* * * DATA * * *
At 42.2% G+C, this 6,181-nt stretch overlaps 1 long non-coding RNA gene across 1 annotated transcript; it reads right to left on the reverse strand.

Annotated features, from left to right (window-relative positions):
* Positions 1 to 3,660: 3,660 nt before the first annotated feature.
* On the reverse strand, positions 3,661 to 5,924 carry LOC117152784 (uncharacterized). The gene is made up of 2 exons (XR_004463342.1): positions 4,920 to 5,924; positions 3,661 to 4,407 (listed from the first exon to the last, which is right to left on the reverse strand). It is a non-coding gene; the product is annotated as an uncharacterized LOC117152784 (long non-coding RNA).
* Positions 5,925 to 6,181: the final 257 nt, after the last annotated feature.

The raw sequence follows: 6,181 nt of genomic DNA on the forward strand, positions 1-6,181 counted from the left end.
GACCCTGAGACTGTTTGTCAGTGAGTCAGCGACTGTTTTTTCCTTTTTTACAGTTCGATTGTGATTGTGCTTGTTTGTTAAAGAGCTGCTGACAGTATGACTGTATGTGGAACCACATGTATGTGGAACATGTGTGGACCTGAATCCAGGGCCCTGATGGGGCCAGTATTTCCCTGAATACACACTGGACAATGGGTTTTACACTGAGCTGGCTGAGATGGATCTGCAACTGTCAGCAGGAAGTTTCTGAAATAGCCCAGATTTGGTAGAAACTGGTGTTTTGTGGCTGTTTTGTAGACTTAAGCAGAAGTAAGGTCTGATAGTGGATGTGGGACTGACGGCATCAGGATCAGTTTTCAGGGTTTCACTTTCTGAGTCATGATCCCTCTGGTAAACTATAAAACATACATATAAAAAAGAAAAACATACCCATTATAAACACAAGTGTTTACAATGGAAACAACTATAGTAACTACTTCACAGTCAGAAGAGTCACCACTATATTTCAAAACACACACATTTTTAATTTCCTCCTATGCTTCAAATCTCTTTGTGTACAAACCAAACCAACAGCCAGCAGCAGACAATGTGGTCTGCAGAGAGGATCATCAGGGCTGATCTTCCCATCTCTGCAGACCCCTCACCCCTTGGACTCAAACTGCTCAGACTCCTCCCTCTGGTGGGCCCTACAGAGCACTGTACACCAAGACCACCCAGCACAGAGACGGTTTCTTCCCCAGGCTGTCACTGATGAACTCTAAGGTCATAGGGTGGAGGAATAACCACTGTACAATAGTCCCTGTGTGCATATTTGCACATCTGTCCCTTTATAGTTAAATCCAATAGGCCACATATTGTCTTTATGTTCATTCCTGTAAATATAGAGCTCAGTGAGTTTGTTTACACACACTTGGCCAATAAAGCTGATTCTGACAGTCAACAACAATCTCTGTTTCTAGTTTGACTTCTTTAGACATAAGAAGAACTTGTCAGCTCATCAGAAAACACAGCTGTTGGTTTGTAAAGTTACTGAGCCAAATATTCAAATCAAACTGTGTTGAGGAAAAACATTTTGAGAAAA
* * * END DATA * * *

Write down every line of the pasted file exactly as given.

At 42.2% G+C, this 6,181-nt stretch overlaps 1 long non-coding RNA gene across 1 annotated transcript; it reads right to left on the reverse strand.

Annotated features, from left to right (window-relative positions):
* Positions 1 to 3,660: 3,660 nt before the first annotated feature.
* On the reverse strand, positions 3,661 to 5,924 carry LOC117152784 (uncharacterized). The gene is made up of 2 exons (XR_004463342.1): positions 4,920 to 5,924; positions 3,661 to 4,407 (listed from the first exon to the last, which is right to left on the reverse strand). It is a non-coding gene; the product is annotated as an uncharacterized LOC117152784 (long non-coding RNA).
* Positions 5,925 to 6,181: the final 257 nt, after the last annotated feature.

The raw sequence follows: 6,181 nt of genomic DNA on the forward strand, positions 1-6,181 counted from the left end.
GACCCTGAGACTGTTTGTCAGTGAGTCAGCGACTGTTTTTTCCTTTTTTACAGTTCGATTGTGATTGTGCTTGTTTGTTAAAGAGCTGCTGACAGTATGACTGTATGTGGAACCACATGTATGTGGAACATGTGTGGACCTGAATCCAGGGCCCTGATGGGGCCAGTATTTCCCTGAATACACACTGGACAATGGGTTTTACACTGAGCTGGCTGAGATGGATCTGCAACTGTCAGCAGGAAGTTTCTGAAATAGCCCAGATTTGGTAGAAACTGGTGTTTTGTGGCTGTTTTGTAGACTTAAGCAGAAGTAAGGTCTGATAGTGGATGTGGGACTGACGGCATCAGGATCAGTTTTCAGGGTTTCACTTTCTGAGTCATGATCCCTCTGGTAAACTATAAAACATACATATAAAAAAGAAAAACATACCCATTATAAACACAAGTGTTTACAATGGAAACAACTATAGTAACTACTTCACAGTCAGAAGAGTCACCACTATATTTCAAAACACACACATTTTTAATTTCCTCCTATGCTTCAAATCTCTTTGTGTACAAACCAAACCAACAGCCAGCAGCAGACAATGTGGTCTGCAGAGAGGATCATCAGGGCTGATCTTCCCATCTCTGCAGACCCCTCACCCCTTGGACTCAAACTGCTCAGACTCCTCCCTCTGGTGGGCCCTACAGAGCACTGTACACCAAGACCACCCAGCACAGAGACGGTTTCTTCCCCAGGCTGTCACTGATGAACTCTAAGGTCATAGGGTGGAGGAATAACCACTGTACAATAGTCCCTGTGTGCATATTTGCACATCTGTCCCTTTATAGTTAAATCCAATAGGCCACATATTGTCTTTATGTTCATTCCTGTAAATATAGAGCTCAGTGAGTTTGTTTACACACACTTGGCCAATAAAGCTGATTCTGACAGTCAACAACAATCTCTGTTTCTAGTTTGACTTCTTTAGACATAAGAAGAACTTGTCAGCTCATCAGAAAACACAGCTGTTGGTTTGTAAAGTTACTGAGCCAAATATTCAAATCAAACTGTGTTGAGGAAAAACATTTTGAGAAAA